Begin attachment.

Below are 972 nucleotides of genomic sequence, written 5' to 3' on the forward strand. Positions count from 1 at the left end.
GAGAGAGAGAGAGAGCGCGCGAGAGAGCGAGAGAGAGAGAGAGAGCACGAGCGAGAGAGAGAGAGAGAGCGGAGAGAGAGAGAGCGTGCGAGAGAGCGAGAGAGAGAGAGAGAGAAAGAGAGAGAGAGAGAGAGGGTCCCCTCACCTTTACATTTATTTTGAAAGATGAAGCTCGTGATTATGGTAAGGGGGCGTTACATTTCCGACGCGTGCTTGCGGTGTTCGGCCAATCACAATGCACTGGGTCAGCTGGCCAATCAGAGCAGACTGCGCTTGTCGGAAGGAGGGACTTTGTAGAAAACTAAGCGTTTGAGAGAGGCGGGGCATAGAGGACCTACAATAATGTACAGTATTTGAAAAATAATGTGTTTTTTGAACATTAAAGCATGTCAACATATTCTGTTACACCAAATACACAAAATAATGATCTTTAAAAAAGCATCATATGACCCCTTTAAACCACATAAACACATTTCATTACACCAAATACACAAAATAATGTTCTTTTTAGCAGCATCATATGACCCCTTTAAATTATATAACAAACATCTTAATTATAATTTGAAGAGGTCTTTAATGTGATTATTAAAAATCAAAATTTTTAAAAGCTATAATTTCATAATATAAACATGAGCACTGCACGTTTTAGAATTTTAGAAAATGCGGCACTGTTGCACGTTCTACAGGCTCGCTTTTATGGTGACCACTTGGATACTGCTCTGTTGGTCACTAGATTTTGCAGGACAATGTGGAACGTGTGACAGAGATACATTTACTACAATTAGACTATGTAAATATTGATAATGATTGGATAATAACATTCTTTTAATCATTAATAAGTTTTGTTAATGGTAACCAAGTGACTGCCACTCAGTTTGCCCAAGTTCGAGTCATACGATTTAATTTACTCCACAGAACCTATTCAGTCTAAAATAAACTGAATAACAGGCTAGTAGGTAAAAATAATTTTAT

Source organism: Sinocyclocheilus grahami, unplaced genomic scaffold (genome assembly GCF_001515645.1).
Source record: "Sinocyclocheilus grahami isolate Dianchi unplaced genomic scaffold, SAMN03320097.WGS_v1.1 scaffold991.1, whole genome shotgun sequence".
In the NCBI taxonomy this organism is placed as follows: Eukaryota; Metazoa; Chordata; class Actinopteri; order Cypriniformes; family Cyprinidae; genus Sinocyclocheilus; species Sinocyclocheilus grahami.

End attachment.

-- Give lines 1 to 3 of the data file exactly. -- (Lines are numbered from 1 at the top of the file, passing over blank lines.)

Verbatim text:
Below are 972 nucleotides of genomic sequence, written 5' to 3' on the forward strand. Positions count from 1 at the left end.
GAGAGAGAGAGAGAGCGCGCGAGAGAGCGAGAGAGAGAGAGAGAGCACGAGCGAGAGAGAGAGAGAGAGCGGAGAGAGAGAGAGCGTGCGAGAGAGCGAGAGAGAGAGAGAGAGAAAGAGAGAGAGAGAGAGAGGGTCCCCTCACCTTTACATTTATTTTGAAAGATGAAGCTCGTGATTATGGTAAGGGGGCGTTACATTTCCGACGCGTGCTTGCGGTGTTCGGCCAATCACAATGCACTGGGTCAGCTGGCCAATCAGAGCAGACTGCGCTTGTCGGAAGGAGGGACTTTGTAGAAAACTAAGCGTTTGAGAGAGGCGGGGCATAGAGGACCTACAATAATGTACAGTATTTGAAAAATAATGTGTTTTTTGAACATTAAAGCATGTCAACATATTCTGTTACACCAAATACACAAAATAATGATCTTTAAAAAAGCATCATATGACCCCTTTAAACCACATAAACACATTTCATTACACCAAATACACAAAATAATGTTCTTTTTAGCAGCATCATATGACCCCTTTAAATTATATAACAAACATCTTAATTATAATTTGAAGAGGTCTTTAATGTGATTATTAAAAATCAAAATTTTTAAAAGCTATAATTTCATAATATAAACATGAGCACTGCACGTTTTAGAATTTTAGAAAATGCGGCACTGTTGCACGTTCTACAGGCTCGCTTTTATGGTGACCACTTGGATACTGCTCTGTTGGTCACTAGATTTTGCAGGACAATGTGGAACGTGTGACAGAGATACATTTACTACAATTAGACTATGTAAATATTGATAATGATTGGATAATAACATTCTTTTAATCATTAATAAGTTTTGTTAATGGTAACCAAGTGACTGCCACTCAGTTTGCCCAAGTTCGAGTCATACGATTTAATTTACTCCACAGAACCTATTCAGTCTAAAATAAACTGAATAACAGGCTAGTAGGTAAAAATAATTTTAT

Source organism: Sinocyclocheilus grahami, unplaced genomic scaffold (genome assembly GCF_001515645.1).